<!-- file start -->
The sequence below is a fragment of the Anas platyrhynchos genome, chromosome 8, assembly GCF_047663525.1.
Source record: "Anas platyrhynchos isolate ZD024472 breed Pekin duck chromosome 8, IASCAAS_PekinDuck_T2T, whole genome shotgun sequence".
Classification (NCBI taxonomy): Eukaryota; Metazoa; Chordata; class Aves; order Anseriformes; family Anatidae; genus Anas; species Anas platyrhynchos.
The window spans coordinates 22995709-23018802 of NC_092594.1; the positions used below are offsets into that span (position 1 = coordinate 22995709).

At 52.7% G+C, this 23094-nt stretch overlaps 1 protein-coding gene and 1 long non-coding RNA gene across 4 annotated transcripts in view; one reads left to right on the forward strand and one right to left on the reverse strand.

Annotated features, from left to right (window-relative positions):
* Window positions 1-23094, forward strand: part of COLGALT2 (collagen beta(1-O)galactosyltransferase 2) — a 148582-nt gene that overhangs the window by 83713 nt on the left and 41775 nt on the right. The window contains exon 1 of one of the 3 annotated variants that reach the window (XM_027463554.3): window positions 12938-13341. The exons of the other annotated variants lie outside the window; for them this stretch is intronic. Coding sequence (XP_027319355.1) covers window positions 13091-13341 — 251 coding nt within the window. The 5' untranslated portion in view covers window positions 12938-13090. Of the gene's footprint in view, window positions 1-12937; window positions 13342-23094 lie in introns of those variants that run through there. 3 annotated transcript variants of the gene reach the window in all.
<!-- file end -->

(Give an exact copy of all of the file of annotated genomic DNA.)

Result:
The sequence below is a fragment of the Anas platyrhynchos genome, chromosome 8, assembly GCF_047663525.1.
Source record: "Anas platyrhynchos isolate ZD024472 breed Pekin duck chromosome 8, IASCAAS_PekinDuck_T2T, whole genome shotgun sequence".
Classification (NCBI taxonomy): Eukaryota; Metazoa; Chordata; class Aves; order Anseriformes; family Anatidae; genus Anas; species Anas platyrhynchos.
The window spans coordinates 22995709-23018802 of NC_092594.1; the positions used below are offsets into that span (position 1 = coordinate 22995709).

At 52.7% G+C, this 23094-nt stretch overlaps 1 protein-coding gene and 1 long non-coding RNA gene across 4 annotated transcripts in view; one reads left to right on the forward strand and one right to left on the reverse strand.

Annotated features, from left to right (window-relative positions):
* Window positions 1-23094, forward strand: part of COLGALT2 (collagen beta(1-O)galactosyltransferase 2) — a 148582-nt gene that overhangs the window by 83713 nt on the left and 41775 nt on the right. The window contains exon 1 of one of the 3 annotated variants that reach the window (XM_027463554.3): window positions 12938-13341. The exons of the other annotated variants lie outside the window; for them this stretch is intronic. Coding sequence (XP_027319355.1) covers window positions 13091-13341 — 251 coding nt within the window. The 5' untranslated portion in view covers window positions 12938-13090. Of the gene's footprint in view, window positions 1-12937; window positions 13342-23094 lie in introns of those variants that run through there. 3 annotated transcript variants of the gene reach the window in all.